With characters called Jude, Penny Lane and Wild Thing there’s no mistaking where we’re headed, London, or more precisely Soho in the swinging sixties.
Scouser Jude (Matthew Wycliffe) arrives in Soho with only a guitar and good friend Penny Lane (Verity Rushworth) for company.
With a headful of dreams and a pocket full of nothing he meets Jack (Aaron Sidwell) a ducking-and-diving, likeable young fixer who’s determined he’s the man who can help Jude hit the big-time. After finding love with Jane (Tricia Adele-Turner) (although a smooth ride it isn’t), Jude starts to achieve his dreams, making inevitable sacrifices along the way as fame and fortune beckon.
Writer and producer Carl Leighton-Pope’s keenness to include so many hits from the period leaves the audience a bit lost in Act 1 when it comes to character development. Just as we’re starting to get a feel for the characters so begins another song, leaving us a little desperate for some dialogue. The majority of which in Act 1 comes from Al (Gregory Clarke) a newspaper seller who walks across the stage after each number calling out the headlines, some jokes, some genuine headlines of the day and luckily for the audience some commentary on the storyline.
It’s rare on a Monday night to see a whole audience on their feet dancing away to Mustang Sally and shouting for more.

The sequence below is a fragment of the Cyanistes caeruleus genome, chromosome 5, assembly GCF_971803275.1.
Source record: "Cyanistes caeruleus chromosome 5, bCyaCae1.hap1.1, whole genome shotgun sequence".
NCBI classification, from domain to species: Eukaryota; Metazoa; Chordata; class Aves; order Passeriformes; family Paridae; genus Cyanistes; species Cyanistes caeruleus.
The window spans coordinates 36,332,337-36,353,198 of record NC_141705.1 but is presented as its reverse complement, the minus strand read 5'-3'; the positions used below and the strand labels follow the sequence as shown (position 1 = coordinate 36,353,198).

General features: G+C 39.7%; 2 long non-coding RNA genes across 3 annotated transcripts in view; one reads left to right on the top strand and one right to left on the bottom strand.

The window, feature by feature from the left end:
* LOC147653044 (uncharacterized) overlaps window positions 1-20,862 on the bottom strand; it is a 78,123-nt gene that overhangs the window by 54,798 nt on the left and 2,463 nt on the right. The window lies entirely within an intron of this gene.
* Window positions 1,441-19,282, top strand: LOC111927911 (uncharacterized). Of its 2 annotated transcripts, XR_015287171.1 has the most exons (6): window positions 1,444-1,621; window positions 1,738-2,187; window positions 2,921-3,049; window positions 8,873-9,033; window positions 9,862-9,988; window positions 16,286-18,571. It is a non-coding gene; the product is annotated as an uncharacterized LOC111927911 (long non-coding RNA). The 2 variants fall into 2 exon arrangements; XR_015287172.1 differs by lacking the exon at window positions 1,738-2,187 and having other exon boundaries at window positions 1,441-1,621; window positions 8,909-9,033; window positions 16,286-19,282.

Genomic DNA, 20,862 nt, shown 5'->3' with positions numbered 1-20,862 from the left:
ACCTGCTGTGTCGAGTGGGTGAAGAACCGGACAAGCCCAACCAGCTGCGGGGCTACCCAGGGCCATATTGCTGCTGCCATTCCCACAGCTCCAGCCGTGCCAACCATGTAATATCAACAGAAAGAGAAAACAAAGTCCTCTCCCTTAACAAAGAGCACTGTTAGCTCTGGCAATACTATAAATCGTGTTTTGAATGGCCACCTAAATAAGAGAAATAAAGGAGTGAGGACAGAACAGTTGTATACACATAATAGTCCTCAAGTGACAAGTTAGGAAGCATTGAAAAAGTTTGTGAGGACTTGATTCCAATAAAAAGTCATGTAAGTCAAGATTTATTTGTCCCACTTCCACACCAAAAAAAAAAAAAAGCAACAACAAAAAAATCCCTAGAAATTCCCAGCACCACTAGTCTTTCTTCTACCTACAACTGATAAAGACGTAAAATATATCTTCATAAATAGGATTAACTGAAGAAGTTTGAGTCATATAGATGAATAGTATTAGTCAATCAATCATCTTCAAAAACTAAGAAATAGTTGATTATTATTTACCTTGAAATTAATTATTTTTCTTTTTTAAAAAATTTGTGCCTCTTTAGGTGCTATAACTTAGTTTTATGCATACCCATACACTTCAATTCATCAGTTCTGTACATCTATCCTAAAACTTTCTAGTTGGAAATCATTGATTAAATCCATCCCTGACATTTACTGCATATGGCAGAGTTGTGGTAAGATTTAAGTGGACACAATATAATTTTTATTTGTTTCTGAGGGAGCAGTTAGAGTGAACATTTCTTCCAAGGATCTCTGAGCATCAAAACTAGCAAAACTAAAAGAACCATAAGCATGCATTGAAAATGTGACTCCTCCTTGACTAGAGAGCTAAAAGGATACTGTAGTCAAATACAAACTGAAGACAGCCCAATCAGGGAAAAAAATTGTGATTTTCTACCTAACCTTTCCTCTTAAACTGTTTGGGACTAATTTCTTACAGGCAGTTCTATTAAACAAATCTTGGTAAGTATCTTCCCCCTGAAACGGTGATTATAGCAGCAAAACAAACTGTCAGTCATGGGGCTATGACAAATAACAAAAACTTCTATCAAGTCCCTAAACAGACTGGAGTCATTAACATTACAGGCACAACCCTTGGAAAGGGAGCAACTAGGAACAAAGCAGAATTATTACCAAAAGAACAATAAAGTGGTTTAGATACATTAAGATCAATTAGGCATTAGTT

Act 2 sees the storyline develop and the chosen songs are given the meaning they deserve. Tricia Adele-Turners performance of Anyone Who Had a Heart is goose bump inducing, a performance both Dionne Warwick and Cilla Black would have been proud of.
Matthew Wycliffe plays the perfect pop star, charismatic and likeable with a silky voice. Likewise Verity Rushworth is a fab addition to the cast, warm, witty and full of energy she gives a great performance. Special mention must go to Aaron Sidwell the cheeky chappy who’s story the show is based on, he opens and closes the show and gives a strong performance throughout.
The cast give so much energy that by halfway through Act 2 you’ve forgotten about the earlier lack of character development and get swept up with the rest of the toe tapping, hand clapping audience. It’s rare on a Monday night to see a whole audience on their feet dancing away to Mustang Sally and shouting for more. The enthusiasm of the cast in particular the flamboyant Lily (Paul Hazel) fashion designer and owner of a local boutique is amiable, camping things up to the delight of the audience and by the finale the hard-working cast have won over the audience who are twisting and shouting like they were born to be wild.